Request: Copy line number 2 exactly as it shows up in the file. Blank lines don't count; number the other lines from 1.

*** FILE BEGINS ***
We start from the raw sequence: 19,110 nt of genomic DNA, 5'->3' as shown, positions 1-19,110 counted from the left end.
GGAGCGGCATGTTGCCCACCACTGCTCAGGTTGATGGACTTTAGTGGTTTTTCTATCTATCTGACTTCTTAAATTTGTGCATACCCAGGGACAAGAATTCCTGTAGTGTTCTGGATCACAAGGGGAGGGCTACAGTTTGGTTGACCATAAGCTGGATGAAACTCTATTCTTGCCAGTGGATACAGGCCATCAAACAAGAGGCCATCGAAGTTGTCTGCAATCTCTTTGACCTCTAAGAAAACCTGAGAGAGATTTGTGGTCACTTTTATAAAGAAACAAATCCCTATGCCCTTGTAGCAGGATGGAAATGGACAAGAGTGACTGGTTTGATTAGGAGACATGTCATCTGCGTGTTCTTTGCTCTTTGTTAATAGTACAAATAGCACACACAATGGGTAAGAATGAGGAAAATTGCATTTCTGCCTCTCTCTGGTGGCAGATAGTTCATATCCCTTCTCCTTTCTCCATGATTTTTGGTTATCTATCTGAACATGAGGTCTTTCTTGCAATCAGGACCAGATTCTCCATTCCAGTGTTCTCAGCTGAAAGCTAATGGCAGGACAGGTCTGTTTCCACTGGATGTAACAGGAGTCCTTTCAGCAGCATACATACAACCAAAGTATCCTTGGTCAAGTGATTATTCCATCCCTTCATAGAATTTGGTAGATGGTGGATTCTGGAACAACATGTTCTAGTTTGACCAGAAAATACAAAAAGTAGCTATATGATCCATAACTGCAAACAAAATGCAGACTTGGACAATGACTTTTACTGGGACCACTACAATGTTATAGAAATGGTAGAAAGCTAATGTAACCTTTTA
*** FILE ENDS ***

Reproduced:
GGAGCGGCATGTTGCCCACCACTGCTCAGGTTGATGGACTTTAGTGGTTTTTCTATCTATCTGACTTCTTAAATTTGTGCATACCCAGGGACAAGAATTCCTGTAGTGTTCTGGATCACAAGGGGAGGGCTACAGTTTGGTTGACCATAAGCTGGATGAAACTCTATTCTTGCCAGTGGATACAGGCCATCAAACAAGAGGCCATCGAAGTTGTCTGCAATCTCTTTGACCTCTAAGAAAACCTGAGAGAGATTTGTGGTCACTTTTATAAAGAAACAAATCCCTATGCCCTTGTAGCAGGATGGAAATGGACAAGAGTGACTGGTTTGATTAGGAGACATGTCATCTGCGTGTTCTTTGCTCTTTGTTAATAGTACAAATAGCACACACAATGGGTAAGAATGAGGAAAATTGCATTTCTGCCTCTCTCTGGTGGCAGATAGTTCATATCCCTTCTCCTTTCTCCATGATTTTTGGTTATCTATCTGAACATGAGGTCTTTCTTGCAATCAGGACCAGATTCTCCATTCCAGTGTTCTCAGCTGAAAGCTAATGGCAGGACAGGTCTGTTTCCACTGGATGTAACAGGAGTCCTTTCAGCAGCATACATACAACCAAAGTATCCTTGGTCAAGTGATTATTCCATCCCTTCATAGAATTTGGTAGATGGTGGATTCTGGAACAACATGTTCTAGTTTGACCAGAAAATACAAAAAGTAGCTATATGATCCATAACTGCAAACAAAATGCAGACTTGGACAATGACTTTTACTGGGACCACTACAATGTTATAGAAATGGTAGAAAGCTAATGTAACCTTTTA